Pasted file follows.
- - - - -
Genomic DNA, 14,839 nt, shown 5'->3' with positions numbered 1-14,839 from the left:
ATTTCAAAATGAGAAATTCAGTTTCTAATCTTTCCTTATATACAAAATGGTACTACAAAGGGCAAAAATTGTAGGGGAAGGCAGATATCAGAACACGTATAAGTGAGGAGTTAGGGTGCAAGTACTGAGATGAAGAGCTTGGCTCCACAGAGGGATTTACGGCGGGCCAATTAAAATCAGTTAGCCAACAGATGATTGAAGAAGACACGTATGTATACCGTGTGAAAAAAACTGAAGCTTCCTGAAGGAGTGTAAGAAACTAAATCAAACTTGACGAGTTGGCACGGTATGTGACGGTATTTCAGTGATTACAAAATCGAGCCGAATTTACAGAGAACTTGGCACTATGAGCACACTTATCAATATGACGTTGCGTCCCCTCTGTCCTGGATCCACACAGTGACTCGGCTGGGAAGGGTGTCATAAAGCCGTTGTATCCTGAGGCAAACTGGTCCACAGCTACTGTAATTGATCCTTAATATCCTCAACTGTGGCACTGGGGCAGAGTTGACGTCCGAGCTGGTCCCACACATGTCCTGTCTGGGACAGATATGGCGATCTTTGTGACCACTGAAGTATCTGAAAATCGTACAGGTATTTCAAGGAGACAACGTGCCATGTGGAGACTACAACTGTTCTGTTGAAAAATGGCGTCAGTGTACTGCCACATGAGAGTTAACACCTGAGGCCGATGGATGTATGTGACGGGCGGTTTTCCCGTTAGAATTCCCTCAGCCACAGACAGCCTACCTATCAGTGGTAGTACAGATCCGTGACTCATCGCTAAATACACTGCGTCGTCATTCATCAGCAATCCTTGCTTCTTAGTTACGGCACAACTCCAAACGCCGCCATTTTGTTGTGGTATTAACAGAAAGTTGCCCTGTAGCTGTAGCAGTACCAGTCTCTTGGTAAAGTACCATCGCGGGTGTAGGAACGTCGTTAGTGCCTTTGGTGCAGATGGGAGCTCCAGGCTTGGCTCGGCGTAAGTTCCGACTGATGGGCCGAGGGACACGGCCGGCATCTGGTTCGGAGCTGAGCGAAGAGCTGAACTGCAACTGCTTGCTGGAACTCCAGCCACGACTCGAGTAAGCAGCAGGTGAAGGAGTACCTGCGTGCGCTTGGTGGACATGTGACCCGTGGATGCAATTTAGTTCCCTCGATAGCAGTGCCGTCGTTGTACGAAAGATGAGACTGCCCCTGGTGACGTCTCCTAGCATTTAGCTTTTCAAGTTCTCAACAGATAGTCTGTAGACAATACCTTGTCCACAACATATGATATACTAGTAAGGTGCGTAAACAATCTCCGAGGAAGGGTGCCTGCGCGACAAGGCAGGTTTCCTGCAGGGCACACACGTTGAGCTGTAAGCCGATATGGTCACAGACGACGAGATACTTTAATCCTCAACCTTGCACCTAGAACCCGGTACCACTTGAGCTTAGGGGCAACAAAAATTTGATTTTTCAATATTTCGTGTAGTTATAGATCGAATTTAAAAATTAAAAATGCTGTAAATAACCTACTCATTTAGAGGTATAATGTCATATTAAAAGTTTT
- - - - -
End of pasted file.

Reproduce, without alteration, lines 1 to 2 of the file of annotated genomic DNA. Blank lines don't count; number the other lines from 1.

Genomic DNA, 14,839 nt, shown 5'->3' with positions numbered 1-14,839 from the left:
ATTTCAAAATGAGAAATTCAGTTTCTAATCTTTCCTTATATACAAAATGGTACTACAAAGGGCAAAAATTGTAGGGGAAGGCAGATATCAGAACACGTATAAGTGAGGAGTTAGGGTGCAAGTACTGAGATGAAGAGCTTGGCTCCACAGAGGGATTTACGGCGGGCCAATTAAAATCAGTTAGCCAACAGATGATTGAAGAAGACACGTATGTATACCGTGTGAAAAAAACTGAAGCTTCCTGAAGGAGTGTAAGAAACTAAATCAAACTTGACGAGTTGGCACGGTATGTGACGGTATTTCAGTGATTACAAAATCGAGCCGAATTTACAGAGAACTTGGCACTATGAGCACACTTATCAATATGACGTTGCGTCCCCTCTGTCCTGGATCCACACAGTGACTCGGCTGGGAAGGGTGTCATAAAGCCGTTGTATCCTGAGGCAAACTGGTCCACAGCTACTGTAATTGATCCTTAATATCCTCAACTGTGGCACTGGGGCAGAGTTGACGTCCGAGCTGGTCCCACACATGTCCTGTCTGGGACAGATATGGCGATCTTTGTGACCACTGAAGTATCTGAAAATCGTACAGGTATTTCAAGGAGACAACGTGCCATGTGGAGACTACAACTGTTCTGTTGAAAAATGGCGTCAGTGTACTGCCACATGAGAGTTAACACCTGAGGCCGATGGATGTATGTGACGGGCGGTTTTCCCGTTAGAATTCCCTCAGCCACAGACAGCCTACCTATCAGTGGTAGTACAGATCCGTGACTCATCGCTAAATACACTGCGTCGTCATTCATCAGCAATCCTTGCTTCTTAGTTACGGCACAACTCCAAACGCCGCCATTTTGTTGTGGTATTAACAGAAAGTTGCCCTGTAGCTGTAGCAGTACCAGTCTCTTGGTAAAGTACCATCGCGGGTGTAGGAACGTCGTTAGTGCCTTTGGTGCAGATGGGAGCTCCAGGCTTGGCTCGGCGTAAGTTCCGACTGATGGGCCGAGGGACACGGCCGGCATCTGGTTCGGAGCTGAGCGAAGAGCTGAACTGCAACTGCTTGCTGGAACTCCAGCCACGACTCGAGTAAGCAGCAGGTGAAGGAGTACCTGCGTGCGCTTGGTGGACATGTGACCCGTGGATGCAATTTAGTTCCCTCGATAGCAGTGCCGTCGTTGTACGAAAGATGAGACTGCCCCTGGTGACGTCTCCTAGCATTTAGCTTTTCAAGTTCTCAACAGATAGTCTGTAGACAATACCTTGTCCACAACATATGATATACTAGTAAGGTGCGTAAACAATCTCCGAGGAAGGGTGCCTGCGCGACAAGGCAGGTTTCCTGCAGGGCACACACGTTGAGCTGTAAGCCGATATGGTCACAGACGACGAGATACTTTAATCCTCAACCTTGCACCTAGAACCCGGTACCACTTGAGCTTAGGGGCAACAAAAATTTGATTTTTCAATATTTCGTGTAGTTATAGATCGAATTTAAAAATTAAAAATGCTGTAAATAACCTACTCATTTAGAGGTATAATGTCATATTAAAAGTTTT